Tracy Chapman is a four-time Grammy Award-winning singer-songwriter known for such songs as “Fast Car,” “Give Me One Reason,” and “Talkin’ ’bout a Revolution.” She was interviewed by Rolling Stone in 1988, when she was still new on the scene, and asked what she thought about her demographic. Did the people who attended her concerts and approach her on the street for an autograph ever surprise her?
Tracy Chapman’s yuppie audience
In the RS article, writer Steve Pond notes that “upscale, liberal CD buyers” make up much of Chapman’s audience.
“Are they using her, in the words of Britain’s New Musical Express, as an ‘after-dinner conscience-comforter’?” asks Pond.
“That’s something I don’t have any control over,” replied Chapman. “People go to concerts for lots of different reasons, and there are probably people who come to see me for that very reason.”
It’s a question Chapman had grown accustomed to–”How do you feel about your yuppie audience?”
“I don’t know that they’re yuppies,” she said. “I know they can afford to pay a ticket price and buy the record, and that might put them in some particular economic status. But for me it’s just really important to know that people are listening, and I think that for whatever reasons, they are. I think lots of people come because they love the music, they love the way the record sounds, or they love my voice, and they don’t care about any of the songs that have political content to them.”
Chapman admitted that, at the time, she was coming to realize her own biases concerning who she thought would listen to her music.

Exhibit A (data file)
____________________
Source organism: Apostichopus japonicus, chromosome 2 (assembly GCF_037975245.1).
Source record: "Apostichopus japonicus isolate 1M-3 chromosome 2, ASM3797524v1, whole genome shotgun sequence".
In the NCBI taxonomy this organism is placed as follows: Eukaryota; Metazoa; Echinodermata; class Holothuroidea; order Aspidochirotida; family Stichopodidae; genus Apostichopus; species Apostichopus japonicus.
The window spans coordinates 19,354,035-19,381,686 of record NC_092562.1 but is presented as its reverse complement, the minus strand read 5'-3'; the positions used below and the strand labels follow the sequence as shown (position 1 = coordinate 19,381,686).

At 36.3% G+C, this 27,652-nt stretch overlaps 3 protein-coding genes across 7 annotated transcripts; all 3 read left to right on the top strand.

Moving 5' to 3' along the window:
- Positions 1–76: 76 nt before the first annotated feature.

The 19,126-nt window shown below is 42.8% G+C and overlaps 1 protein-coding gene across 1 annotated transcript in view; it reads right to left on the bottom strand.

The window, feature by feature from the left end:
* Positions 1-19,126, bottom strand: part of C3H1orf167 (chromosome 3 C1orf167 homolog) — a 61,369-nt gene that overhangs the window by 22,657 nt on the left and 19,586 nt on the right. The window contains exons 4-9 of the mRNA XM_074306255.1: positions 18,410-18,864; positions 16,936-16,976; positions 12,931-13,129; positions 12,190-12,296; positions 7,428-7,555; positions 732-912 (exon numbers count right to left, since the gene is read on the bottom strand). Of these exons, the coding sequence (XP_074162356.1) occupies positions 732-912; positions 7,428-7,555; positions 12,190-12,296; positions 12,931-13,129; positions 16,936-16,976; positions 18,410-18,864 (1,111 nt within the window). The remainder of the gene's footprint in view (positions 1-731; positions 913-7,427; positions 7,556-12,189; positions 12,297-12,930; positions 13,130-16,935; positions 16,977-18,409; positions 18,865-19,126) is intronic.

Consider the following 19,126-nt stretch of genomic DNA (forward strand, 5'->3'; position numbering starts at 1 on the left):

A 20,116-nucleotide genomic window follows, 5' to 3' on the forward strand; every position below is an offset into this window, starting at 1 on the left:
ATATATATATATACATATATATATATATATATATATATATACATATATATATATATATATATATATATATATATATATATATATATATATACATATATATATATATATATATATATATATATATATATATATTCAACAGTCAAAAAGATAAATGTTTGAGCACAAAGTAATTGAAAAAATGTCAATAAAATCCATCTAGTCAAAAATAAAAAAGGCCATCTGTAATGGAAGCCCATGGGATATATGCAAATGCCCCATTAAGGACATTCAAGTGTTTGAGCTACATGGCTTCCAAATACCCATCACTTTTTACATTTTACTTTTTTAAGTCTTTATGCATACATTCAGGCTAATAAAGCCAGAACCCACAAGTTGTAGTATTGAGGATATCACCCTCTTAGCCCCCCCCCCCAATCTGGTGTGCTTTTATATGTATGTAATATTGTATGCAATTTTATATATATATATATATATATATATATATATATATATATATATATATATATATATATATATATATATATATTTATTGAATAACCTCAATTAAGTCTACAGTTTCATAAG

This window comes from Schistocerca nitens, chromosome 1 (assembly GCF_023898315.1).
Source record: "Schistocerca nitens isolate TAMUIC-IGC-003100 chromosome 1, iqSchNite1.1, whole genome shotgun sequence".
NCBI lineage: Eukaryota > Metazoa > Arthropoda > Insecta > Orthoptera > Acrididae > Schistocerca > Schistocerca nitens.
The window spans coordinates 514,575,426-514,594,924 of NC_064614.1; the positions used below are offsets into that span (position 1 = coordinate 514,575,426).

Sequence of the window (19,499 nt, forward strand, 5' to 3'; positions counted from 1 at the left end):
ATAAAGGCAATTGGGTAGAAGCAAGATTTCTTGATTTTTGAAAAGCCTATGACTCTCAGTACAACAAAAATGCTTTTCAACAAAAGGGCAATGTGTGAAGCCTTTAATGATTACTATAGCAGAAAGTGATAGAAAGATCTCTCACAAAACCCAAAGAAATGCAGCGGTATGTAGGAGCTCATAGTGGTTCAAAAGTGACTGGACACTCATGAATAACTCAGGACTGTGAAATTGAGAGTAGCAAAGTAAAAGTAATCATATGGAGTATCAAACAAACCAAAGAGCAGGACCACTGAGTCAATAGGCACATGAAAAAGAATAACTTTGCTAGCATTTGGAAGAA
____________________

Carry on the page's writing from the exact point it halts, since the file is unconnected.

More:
“I’m a very open-minded person,” she said, “and I’ve been very surprised to find that I had all these biases about who I think is gonna like my music. And to find these 15-year-old kids who scream my name in the street like I’m some rock star or something…you know, that’s really nice.”
In 1988, Tracy Chapman was still getting used to being famous
At the time of the interview, Chapman was still considering what to do with her newfound wealth.
“I’ve gotta figure out some way not to give it all to the government, because they deserve it least of anyone,” she said. “But I’m gonna be very careful about all this financial stuff. And there aren’t many things right now that I want or need.”
Unable to help himself, Pond asked Chapman if she had any plans to buy herself a fast car.
“Well, I do have a Ferrari on hold…,” she said with a grin. “Somebody asked me what kind of car it was in that song. I think it was an Aries K car at first. And then it was a Toyota Corolla.”
“No, no fast cars,” she said, laughing. “I’ll just fix up my old car. It’s a 1980 Tercel with, like, 99,000 miles on it.”